The winds of change that started swirling in 2023 are starting to blow a gale as the advertising industry charges into 2024. As part of the due diligence required to be a world-class marketer, every brand organization is kicking the tires on everything from retail media to CTV and even the Metaverse, still. Focal points are aplenty even without the 800 lb. gorilla of AI, which has stolen so much industry mindshare.
At the end of the day, all of these pursuits have varying degrees of merit, but they also take brand marketers’ focus away from the most pressing priority: moving to the post-cookie digital world. While I acknowledge that AI’s impact will be profound and transformational, it is a force that will reshape our business in years, whereas the marginalization of advertising IDs has already started. Only a few days into 2024, Google restricted cookies for 1% of Chrome users – around 30 million users. Despite the hope of some that Google may once again delay the phase-out, the writing is clearly on the wall.
Brands and their agencies, along with their publisher counterparts and – as a consequence – ad tech companies, are all at a critical inflection point that may go a long way in determining future viability. What has me puzzled is that only 41 percent of advertisers are moderately, if not at all, familiar with technologies that are independent of advertising identifiers, according to a global survey.
How Do We Maintain Scalability in This New Privacy-First Era?
So far, you can break out the digital era of advertising into three waves, sparked by game-changing technological innovation. First, we had Google inventing a new mode of consumer-intent advertising with its market-dominant search advertising engine. Years later, Facebook grabbed the spotlight by revolutionizing consumer data collection, highlighting the rise of social media as the second wave of digital ads. Most recently, the impressive growth and adoption of retail media has taken center stage as the third wave of digital advertising. According to GroupM’s 2023 Global Mid-Year Forecast, it is expected to grow by 9.9 percent this year, reaching $125.7 billion.
Exploiting consumer data is what binds the social and retail media waves’ success together. What makes these two sectors defensible is that, while users are less and less likely to share personal data for marketing purposes, these companies have enough scale of consented users to remain prominent. Nevertheless, the unstoppable trend of consumer demand for privacy and the resulting legislation will present existential challenges for those who remain ID-based.
Last year, California Governor Gavin Newsom signed the Delete Act into law, which will make it much easier for state residents to have their personal data removed from data brokers operating locally. This is the latest milestone in a years-long movement, which is picking up momentum, to put consumer privacy first following the CCPA and Europe’s GDPR before it in 2018. Today, a growing number of discrete state laws beyond California’s are being advanced, and the prospects of U.S. federal legislation are also getting brighter.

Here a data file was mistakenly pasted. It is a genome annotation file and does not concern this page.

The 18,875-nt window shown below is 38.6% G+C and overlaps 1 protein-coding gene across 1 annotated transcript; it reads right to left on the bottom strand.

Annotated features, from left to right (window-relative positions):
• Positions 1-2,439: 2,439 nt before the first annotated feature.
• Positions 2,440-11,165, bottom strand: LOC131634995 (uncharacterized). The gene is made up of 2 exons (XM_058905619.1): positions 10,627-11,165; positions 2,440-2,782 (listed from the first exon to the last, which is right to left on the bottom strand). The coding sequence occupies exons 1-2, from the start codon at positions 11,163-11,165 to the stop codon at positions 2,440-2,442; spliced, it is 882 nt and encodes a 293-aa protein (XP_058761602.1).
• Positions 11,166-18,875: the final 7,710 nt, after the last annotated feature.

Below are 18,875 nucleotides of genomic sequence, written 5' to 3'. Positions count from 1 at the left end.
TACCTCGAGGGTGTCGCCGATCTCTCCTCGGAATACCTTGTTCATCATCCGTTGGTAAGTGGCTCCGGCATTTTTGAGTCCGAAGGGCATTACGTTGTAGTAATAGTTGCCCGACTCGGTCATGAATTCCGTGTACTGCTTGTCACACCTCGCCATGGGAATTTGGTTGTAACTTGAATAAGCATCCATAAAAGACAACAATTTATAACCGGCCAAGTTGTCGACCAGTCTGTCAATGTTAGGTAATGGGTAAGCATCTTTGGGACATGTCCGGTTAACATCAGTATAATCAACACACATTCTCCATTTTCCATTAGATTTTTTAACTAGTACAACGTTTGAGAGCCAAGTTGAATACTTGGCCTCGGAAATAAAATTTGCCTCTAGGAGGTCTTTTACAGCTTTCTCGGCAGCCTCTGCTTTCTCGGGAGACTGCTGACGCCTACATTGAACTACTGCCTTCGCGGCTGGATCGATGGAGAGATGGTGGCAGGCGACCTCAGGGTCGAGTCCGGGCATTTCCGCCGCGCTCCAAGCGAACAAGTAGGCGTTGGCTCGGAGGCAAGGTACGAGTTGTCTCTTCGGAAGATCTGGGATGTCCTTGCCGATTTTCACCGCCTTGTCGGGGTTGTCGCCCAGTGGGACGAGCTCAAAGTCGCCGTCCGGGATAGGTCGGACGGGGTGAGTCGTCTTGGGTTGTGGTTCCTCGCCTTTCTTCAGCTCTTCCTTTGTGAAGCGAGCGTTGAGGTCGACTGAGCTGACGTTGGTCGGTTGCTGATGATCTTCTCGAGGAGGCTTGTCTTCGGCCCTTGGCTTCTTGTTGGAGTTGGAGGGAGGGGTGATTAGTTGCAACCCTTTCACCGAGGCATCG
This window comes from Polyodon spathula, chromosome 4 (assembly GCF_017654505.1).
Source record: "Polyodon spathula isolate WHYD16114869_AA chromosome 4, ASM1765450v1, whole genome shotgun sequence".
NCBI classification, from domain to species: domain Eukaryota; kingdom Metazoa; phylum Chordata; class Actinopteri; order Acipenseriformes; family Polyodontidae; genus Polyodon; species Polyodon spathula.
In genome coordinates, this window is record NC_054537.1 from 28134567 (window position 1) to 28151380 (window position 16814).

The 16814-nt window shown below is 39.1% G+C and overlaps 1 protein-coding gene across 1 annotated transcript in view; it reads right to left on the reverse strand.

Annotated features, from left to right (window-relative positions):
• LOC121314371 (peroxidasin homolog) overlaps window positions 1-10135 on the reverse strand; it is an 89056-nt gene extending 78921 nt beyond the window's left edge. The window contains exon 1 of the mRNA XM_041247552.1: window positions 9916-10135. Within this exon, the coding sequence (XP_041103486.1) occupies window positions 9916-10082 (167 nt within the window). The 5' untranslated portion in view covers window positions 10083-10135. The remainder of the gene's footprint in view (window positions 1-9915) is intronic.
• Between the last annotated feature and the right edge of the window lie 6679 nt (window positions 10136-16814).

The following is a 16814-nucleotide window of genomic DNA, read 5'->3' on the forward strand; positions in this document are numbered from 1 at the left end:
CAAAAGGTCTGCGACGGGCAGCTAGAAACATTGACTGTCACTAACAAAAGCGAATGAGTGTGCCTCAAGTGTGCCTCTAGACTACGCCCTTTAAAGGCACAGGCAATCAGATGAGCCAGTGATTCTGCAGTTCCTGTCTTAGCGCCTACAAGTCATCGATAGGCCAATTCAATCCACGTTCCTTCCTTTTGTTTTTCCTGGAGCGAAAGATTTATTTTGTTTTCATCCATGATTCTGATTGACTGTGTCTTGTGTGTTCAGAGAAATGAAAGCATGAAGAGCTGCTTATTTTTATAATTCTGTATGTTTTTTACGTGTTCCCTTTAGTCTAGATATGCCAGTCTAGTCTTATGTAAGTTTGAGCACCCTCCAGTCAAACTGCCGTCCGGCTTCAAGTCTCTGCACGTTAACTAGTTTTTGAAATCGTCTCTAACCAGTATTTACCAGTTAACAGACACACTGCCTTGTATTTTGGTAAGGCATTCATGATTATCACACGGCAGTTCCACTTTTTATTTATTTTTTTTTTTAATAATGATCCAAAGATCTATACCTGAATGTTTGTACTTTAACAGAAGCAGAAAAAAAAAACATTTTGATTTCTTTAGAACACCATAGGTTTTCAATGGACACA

Yet, the deniers persist. Despite Google kicking the year off by shutting down cookies for some 30 million users, more and more industry experts are convinced that a delay to the final cookie deprecation will come. What’s more, there are still big parts of our ecosystem which are also mired in the stasis of third-party cookies and advertising IDs.
Several players touting unified IDs are, despite their best efforts, facing a nearly insurmountable challenge in creating the scalability to which marketers have been accustomed during the third-party cookie era. The hard truth for these companies is that unified ID solutions struggle to be interoperable, and their siloed nature doesn’t afford brands the access to the reach they demand. And the notion of a famously fractious industry agreeing on one common standard seems highly unlikely.
The Fourth Wave Will Be ID-Less Digital Advertising
Instead, we as an industry should focus our efforts on building and adopting technologies that qualify impressions at the placement level instead of a personal level. In this manner, we can continue to engage relevant audiences without the use of personal data. This approach will deliver scalability while aligning with consumers’ concerns and the regulatory regimes responding to them.
The only time consumer identity will be used is when it is fully consented, as in the case of retail media and the social media walled gardens. But for all those who are putting a fresh coat of paint on the same old ID-based advertising, there are many who embrace the concept of an alternative paradigm, built on privacy without compromise. Consumers are rejecting tracking for advertising at critical mass and we should too. Further procrastination is in no one’s best interest.